The Gauteng Department of Health has taken disciplinary action against 123 employees suspected of corruption since MEC Qedani Mahlangu took office in May.
Of these employees, 72 have received final written warnings while a further 12 have been dismissed. The department adds that 30 employees will know their fate once internal disciplinary panels have determined their guilt or innocence.
“This is one of the ways of strengthening our systems to ensure that corruption doesn’t happen at all levels”, Mahlangu told Health-e News.
Mahlangu said that rooting out corruption was on the top of her list as this has the potential of affecting service delivery.
Her spokesperson Prince Hamnca elaborated that other employees are currently being investigated for allegations including bribery, abuse of overtime, dishonesty and fraud although he could not say how many.
“Selective discipline” dividing department
However, the Democratic Alliance Caucus Leader in the Gauteng Legislature Jack Bloom believes Mahlangu must be more ruthless when dealing with corruption, and that the department continues to lack financial control mechanisms.
“There was a backlog of dismissals waiting to be signed, so it is good that Mahlangu shortened it but discipline is generally slow,” he said. “Mahlangu has a number of long-running, alleged corruption cases (against the department)”.
He alleged that “selective discipline” – in which cases involving politically connected officials are not pursued as vigorously or punished as harshly as others – was dividing the department. He added that this why he believed that President Jacob Zuma had signed off a Hawks investigation into alleged corruption that had occurred during Brian Hlongwa term 2006-2009 as MEC of Health.
“There is a lack of capacity to investigate, so (disciplinary) action is drawn out, which is why criminal charges have still not been laid against Hlongwa”, Bloom told Health-e News.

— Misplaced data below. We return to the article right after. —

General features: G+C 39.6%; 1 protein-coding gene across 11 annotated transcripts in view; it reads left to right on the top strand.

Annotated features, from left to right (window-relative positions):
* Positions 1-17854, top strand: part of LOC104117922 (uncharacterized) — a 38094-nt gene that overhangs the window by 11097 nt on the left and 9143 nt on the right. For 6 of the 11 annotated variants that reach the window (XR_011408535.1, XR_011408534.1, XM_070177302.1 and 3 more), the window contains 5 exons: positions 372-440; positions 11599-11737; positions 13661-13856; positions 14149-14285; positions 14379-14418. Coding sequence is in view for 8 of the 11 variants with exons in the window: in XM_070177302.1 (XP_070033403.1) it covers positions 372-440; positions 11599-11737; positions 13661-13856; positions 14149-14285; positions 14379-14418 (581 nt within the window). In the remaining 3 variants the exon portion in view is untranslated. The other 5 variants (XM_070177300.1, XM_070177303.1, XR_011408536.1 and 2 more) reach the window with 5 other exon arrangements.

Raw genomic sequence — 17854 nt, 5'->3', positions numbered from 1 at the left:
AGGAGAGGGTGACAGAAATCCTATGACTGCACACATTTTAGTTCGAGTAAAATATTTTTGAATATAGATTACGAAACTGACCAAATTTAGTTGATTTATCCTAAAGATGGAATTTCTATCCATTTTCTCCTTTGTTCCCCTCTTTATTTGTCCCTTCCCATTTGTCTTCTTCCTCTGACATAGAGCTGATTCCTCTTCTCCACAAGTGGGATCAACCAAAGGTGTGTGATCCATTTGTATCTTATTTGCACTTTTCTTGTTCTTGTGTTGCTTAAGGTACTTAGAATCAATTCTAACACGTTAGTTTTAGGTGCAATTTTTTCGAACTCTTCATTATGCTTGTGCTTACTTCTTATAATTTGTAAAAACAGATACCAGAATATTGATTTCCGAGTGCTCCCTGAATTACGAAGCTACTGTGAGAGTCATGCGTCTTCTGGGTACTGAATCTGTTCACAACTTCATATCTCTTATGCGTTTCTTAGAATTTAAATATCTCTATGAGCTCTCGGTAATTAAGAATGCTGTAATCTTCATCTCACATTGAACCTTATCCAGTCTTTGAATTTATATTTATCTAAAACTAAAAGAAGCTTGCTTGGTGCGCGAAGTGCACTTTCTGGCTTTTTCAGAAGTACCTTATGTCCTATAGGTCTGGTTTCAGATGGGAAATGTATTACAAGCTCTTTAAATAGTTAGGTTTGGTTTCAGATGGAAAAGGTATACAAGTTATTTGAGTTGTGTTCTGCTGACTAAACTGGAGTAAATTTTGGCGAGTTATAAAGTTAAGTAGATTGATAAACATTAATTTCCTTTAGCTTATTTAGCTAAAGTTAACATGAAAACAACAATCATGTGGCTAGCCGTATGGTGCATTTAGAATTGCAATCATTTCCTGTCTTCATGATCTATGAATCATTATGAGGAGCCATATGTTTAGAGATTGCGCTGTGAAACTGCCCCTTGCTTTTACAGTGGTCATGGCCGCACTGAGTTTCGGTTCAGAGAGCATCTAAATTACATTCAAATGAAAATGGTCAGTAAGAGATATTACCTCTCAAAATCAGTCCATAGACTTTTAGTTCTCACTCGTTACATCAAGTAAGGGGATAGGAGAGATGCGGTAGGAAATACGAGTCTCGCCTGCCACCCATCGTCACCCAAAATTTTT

Among her priorities for the year, Mahlangu said she will continue to address late payments to suppliers and accruals within the department. In the 2013/2014 financial year, the Gauteng Health Department had accruals amounting to R3.8 billion.
Currently, R1.billion owed to more than 1000 suppliers. She said that suppliers owed less than R2 million will be paid at the end of March. Suppliers owed more than that will be paid in tranches between now and the end of the next financial year.
The department also plans to modernize health care by introducing a hospital bed management system, which will allow hospitals to coordinate patient transfers.
“We need to improve patient waiting times, so this system will tell us which bed is available at which hospital at any given time”, said Mahlangu, who will be reaching out to private hospitals for guidance on how to use bed management systems. “We can’t have our patients being shuffled from pillar to post”.
Electric patient file systems, currently been rolled out at Zola-Jabulani Hospital and the new Natalspruit hospital, will also be rolled out to all health facilities by December, according to Mahlangu.– Health-e News.
An edited version of this story first appeared in the 6 March edition of The Star newspaper